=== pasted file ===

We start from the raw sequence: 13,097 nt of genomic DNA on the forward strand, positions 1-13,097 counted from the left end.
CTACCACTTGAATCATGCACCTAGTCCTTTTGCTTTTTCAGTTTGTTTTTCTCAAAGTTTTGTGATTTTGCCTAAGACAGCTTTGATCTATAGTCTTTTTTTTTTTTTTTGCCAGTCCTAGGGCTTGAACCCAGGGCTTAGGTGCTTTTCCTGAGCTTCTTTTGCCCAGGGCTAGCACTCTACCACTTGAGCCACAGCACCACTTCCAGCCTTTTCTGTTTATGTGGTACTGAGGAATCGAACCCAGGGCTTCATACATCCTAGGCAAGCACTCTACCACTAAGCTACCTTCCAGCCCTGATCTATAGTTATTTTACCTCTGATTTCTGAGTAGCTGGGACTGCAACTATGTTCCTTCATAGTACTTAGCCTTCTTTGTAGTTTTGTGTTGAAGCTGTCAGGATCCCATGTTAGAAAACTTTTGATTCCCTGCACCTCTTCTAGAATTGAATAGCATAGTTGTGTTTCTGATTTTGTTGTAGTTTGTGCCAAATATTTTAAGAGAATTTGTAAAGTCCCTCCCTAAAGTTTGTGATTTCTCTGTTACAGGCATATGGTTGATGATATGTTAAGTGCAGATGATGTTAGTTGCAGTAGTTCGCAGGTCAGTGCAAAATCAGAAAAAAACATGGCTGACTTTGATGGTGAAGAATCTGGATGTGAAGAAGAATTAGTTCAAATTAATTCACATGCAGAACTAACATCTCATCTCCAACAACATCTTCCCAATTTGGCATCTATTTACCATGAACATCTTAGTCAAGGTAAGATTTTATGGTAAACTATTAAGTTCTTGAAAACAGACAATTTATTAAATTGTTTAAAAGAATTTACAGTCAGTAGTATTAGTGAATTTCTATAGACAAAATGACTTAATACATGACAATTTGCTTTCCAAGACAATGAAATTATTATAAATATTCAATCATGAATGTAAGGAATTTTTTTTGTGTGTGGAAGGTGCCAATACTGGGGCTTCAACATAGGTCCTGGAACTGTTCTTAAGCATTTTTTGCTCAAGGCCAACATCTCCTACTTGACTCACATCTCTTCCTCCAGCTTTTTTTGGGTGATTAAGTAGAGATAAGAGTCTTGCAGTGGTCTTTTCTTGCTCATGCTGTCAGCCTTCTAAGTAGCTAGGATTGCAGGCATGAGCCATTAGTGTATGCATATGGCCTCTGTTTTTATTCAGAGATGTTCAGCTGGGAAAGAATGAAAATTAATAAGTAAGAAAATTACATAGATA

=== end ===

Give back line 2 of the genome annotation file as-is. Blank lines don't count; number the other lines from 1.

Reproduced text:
CTACCACTTGAATCATGCACCTAGTCCTTTTGCTTTTTCAGTTTGTTTTTCTCAAAGTTTTGTGATTTTGCCTAAGACAGCTTTGATCTATAGTCTTTTTTTTTTTTTTTGCCAGTCCTAGGGCTTGAACCCAGGGCTTAGGTGCTTTTCCTGAGCTTCTTTTGCCCAGGGCTAGCACTCTACCACTTGAGCCACAGCACCACTTCCAGCCTTTTCTGTTTATGTGGTACTGAGGAATCGAACCCAGGGCTTCATACATCCTAGGCAAGCACTCTACCACTAAGCTACCTTCCAGCCCTGATCTATAGTTATTTTACCTCTGATTTCTGAGTAGCTGGGACTGCAACTATGTTCCTTCATAGTACTTAGCCTTCTTTGTAGTTTTGTGTTGAAGCTGTCAGGATCCCATGTTAGAAAACTTTTGATTCCCTGCACCTCTTCTAGAATTGAATAGCATAGTTGTGTTTCTGATTTTGTTGTAGTTTGTGCCAAATATTTTAAGAGAATTTGTAAAGTCCCTCCCTAAAGTTTGTGATTTCTCTGTTACAGGCATATGGTTGATGATATGTTAAGTGCAGATGATGTTAGTTGCAGTAGTTCGCAGGTCAGTGCAAAATCAGAAAAAAACATGGCTGACTTTGATGGTGAAGAATCTGGATGTGAAGAAGAATTAGTTCAAATTAATTCACATGCAGAACTAACATCTCATCTCCAACAACATCTTCCCAATTTGGCATCTATTTACCATGAACATCTTAGTCAAGGTAAGATTTTATGGTAAACTATTAAGTTCTTGAAAACAGACAATTTATTAAATTGTTTAAAAGAATTTACAGTCAGTAGTATTAGTGAATTTCTATAGACAAAATGACTTAATACATGACAATTTGCTTTCCAAGACAATGAAATTATTATAAATATTCAATCATGAATGTAAGGAATTTTTTTTGTGTGTGGAAGGTGCCAATACTGGGGCTTCAACATAGGTCCTGGAACTGTTCTTAAGCATTTTTTGCTCAAGGCCAACATCTCCTACTTGACTCACATCTCTTCCTCCAGCTTTTTTTGGGTGATTAAGTAGAGATAAGAGTCTTGCAGTGGTCTTTTCTTGCTCATGCTGTCAGCCTTCTAAGTAGCTAGGATTGCAGGCATGAGCCATTAGTGTATGCATATGGCCTCTGTTTTTATTCAGAGATGTTCAGCTGGGAAAGAATGAAAATTAATAAGTAAGAAAATTACATAGATA